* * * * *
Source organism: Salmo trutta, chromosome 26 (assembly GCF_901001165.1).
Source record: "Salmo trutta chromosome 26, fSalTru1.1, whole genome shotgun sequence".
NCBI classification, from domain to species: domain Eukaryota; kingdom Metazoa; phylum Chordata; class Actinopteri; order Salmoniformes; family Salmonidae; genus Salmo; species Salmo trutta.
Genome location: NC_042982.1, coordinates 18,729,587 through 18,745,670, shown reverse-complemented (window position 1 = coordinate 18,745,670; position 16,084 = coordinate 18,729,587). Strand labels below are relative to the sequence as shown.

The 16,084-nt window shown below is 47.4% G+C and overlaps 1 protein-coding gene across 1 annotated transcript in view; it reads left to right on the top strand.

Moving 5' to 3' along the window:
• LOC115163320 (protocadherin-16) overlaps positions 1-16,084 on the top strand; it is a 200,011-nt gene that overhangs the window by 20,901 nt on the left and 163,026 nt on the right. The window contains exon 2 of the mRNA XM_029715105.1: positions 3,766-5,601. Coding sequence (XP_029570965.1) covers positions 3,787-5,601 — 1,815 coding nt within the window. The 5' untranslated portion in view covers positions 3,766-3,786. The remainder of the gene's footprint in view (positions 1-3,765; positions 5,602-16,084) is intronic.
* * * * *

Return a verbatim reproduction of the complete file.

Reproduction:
Source organism: Salmo trutta, chromosome 26 (assembly GCF_901001165.1).
Source record: "Salmo trutta chromosome 26, fSalTru1.1, whole genome shotgun sequence".
NCBI classification, from domain to species: domain Eukaryota; kingdom Metazoa; phylum Chordata; class Actinopteri; order Salmoniformes; family Salmonidae; genus Salmo; species Salmo trutta.
Genome location: NC_042982.1, coordinates 18,729,587 through 18,745,670, shown reverse-complemented (window position 1 = coordinate 18,745,670; position 16,084 = coordinate 18,729,587). Strand labels below are relative to the sequence as shown.

The 16,084-nt window shown below is 47.4% G+C and overlaps 1 protein-coding gene across 1 annotated transcript in view; it reads left to right on the top strand.

Moving 5' to 3' along the window:
• LOC115163320 (protocadherin-16) overlaps positions 1-16,084 on the top strand; it is a 200,011-nt gene that overhangs the window by 20,901 nt on the left and 163,026 nt on the right. The window contains exon 2 of the mRNA XM_029715105.1: positions 3,766-5,601. Coding sequence (XP_029570965.1) covers positions 3,787-5,601 — 1,815 coding nt within the window. The 5' untranslated portion in view covers positions 3,766-3,786. The remainder of the gene's footprint in view (positions 1-3,765; positions 5,602-16,084) is intronic.